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Reply to "Another Monorail thought! Half loop?"

The question is if you're willing to run it conventional DC (vs. conventional AC).  PS3 can do either.  You lose bell and whistle if operating conventional DC...but it is pretty simply to reverse DC polarity on the track.  If you run AC conventional, I think the issue is how you know with certainty which direction you're going when you interrupt track voltage to toggle the direction.

Another issue is if you want the trolley to wait for 10 seconds (or whatever) at each end before heading back the other way.  I'm sure you've seen the bump-n-go trolleys that slam into each track end and instantly reverse direction without stopping to let the passengers unload and load.  The nice thing about AC conventional is the defined neutral position where track voltage is present but the engine is stopped (lights work, sounds work, etc.).  It's a little more interesting with DC operation but you can do it with PS2 or PS3 because there is a defined (albeit small) DC voltage window where the motor is stopped (like AC conventional neutral) but the lights and sounds should still function.  So with low-cost (99 cent) eBay DC regulator modules, I think you could cobble together something that makes sense.  The trolley could drop the DC track voltage to 0 speed but still have the lights and sound operation.  A dual-coil latching DC relay would reverse DC-track-voltage polarity using a $2 DPDT relay triggered by a pair of 50 cent micro-switches (1 on each end of track) or a 10 cent magnet on trolley triggering a pair of 25 cent reed switch on each end of track.  $2 time-delay modules could keep the trolley stopped for some number of seconds before heading back.  You could even ramp up/down or step up/down the DC voltage so the trolley slows down as it reaches each end, and gently accelerates rather than jack-rabbiting when starting the other direction.  Endless possibilities.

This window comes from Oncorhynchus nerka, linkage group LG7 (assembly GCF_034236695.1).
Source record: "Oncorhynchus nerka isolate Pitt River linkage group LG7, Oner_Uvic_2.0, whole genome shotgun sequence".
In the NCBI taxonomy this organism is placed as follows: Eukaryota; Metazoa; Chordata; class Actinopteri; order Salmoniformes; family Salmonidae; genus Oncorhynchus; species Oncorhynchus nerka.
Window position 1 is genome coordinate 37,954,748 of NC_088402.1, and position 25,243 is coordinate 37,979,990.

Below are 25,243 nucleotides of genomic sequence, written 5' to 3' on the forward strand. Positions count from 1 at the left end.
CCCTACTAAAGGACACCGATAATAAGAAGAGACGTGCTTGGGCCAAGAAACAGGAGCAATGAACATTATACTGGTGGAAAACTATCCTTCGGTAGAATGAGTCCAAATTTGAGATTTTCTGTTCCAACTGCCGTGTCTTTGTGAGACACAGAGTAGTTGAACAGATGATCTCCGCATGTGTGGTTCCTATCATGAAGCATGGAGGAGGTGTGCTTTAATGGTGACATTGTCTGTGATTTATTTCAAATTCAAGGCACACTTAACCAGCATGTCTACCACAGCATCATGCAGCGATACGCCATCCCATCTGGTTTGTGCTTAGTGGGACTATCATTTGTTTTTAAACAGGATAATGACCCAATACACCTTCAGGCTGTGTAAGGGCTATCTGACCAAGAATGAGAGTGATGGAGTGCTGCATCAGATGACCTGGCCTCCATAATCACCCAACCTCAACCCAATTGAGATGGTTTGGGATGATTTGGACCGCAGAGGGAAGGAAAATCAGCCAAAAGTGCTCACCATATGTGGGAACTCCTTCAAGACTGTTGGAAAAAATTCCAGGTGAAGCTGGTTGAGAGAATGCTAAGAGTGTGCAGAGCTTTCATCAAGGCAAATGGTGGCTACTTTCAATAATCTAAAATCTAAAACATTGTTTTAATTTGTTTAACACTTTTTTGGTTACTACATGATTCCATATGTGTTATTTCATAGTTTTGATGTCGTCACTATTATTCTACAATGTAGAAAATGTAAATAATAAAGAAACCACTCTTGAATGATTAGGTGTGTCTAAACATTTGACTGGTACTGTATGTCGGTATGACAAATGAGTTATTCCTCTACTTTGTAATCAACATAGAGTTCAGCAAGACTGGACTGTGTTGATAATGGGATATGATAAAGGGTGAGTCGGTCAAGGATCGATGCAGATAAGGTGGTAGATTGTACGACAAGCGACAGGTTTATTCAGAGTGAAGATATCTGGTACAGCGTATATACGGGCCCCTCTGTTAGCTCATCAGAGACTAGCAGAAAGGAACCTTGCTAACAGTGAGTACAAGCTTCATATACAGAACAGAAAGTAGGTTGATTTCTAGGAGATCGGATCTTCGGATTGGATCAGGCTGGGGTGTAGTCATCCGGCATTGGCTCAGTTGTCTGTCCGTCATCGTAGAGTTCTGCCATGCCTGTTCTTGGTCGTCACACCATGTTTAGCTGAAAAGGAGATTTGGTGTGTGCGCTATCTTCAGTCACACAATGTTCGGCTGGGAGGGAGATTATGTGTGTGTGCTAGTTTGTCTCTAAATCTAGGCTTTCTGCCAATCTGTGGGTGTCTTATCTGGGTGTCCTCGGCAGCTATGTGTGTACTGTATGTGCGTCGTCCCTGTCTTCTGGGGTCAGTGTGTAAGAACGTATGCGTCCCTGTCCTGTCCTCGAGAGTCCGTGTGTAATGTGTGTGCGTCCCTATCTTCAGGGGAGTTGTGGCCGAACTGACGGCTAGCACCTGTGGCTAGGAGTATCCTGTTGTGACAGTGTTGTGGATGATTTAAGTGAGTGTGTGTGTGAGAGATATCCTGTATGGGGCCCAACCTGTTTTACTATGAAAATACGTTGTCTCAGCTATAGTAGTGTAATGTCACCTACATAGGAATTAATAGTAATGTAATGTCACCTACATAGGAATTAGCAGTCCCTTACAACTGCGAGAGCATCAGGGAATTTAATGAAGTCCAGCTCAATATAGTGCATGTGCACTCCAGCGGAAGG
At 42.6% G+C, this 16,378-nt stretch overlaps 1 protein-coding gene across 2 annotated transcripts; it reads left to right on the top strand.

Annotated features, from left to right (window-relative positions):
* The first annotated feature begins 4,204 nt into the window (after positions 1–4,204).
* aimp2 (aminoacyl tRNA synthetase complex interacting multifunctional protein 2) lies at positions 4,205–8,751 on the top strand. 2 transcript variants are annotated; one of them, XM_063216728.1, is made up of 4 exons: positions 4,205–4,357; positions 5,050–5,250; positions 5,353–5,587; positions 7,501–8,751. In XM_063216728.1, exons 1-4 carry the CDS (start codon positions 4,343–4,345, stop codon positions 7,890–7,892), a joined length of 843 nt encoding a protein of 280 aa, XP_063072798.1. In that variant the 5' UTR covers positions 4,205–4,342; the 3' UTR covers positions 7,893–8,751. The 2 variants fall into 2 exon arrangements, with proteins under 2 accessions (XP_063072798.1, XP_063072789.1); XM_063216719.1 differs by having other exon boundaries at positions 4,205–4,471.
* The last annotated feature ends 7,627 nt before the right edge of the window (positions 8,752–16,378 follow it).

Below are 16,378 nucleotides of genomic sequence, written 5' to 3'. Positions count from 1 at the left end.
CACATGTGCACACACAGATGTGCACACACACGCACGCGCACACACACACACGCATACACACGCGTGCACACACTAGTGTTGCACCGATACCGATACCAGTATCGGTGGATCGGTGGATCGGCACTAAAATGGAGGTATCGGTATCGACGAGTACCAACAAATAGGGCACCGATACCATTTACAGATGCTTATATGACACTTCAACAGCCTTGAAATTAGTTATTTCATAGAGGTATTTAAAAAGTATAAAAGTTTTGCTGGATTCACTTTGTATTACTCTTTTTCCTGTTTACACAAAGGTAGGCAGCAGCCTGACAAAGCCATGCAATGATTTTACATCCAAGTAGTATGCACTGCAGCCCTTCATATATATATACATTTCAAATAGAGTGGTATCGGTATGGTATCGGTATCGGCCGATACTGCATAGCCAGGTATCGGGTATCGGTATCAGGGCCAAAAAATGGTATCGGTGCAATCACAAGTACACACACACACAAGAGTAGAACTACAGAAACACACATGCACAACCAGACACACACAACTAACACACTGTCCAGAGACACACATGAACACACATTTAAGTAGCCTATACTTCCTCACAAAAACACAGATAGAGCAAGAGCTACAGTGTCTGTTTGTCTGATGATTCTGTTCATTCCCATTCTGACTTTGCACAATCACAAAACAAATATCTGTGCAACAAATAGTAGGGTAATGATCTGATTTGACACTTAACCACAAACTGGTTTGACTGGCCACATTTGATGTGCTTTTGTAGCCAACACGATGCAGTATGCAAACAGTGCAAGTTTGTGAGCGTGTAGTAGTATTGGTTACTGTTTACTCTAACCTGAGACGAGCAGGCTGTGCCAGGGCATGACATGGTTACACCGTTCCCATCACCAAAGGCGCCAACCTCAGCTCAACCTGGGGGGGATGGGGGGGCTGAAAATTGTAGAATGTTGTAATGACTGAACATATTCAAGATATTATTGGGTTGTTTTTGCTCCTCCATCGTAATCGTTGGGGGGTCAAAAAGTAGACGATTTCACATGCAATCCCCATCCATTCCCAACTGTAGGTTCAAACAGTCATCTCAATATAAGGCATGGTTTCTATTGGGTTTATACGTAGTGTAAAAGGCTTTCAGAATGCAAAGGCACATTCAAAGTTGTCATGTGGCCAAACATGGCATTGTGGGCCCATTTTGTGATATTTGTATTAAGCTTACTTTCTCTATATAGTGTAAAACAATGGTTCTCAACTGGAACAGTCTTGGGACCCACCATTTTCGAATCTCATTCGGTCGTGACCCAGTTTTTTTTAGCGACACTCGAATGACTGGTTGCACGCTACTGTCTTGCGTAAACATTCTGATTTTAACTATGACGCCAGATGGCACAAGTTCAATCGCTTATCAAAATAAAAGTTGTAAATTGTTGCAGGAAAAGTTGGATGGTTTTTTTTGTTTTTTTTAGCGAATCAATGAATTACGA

Of course, as suggested by others, there are suppliers that have a variety of back-and-forth trolley solutions - like Dallee for, say, $50 and up.  I'm partial to the DIY roll-your-own approach as that's what makes the hobby fun for me plus you can save some money.

 

Last edited by stan2004
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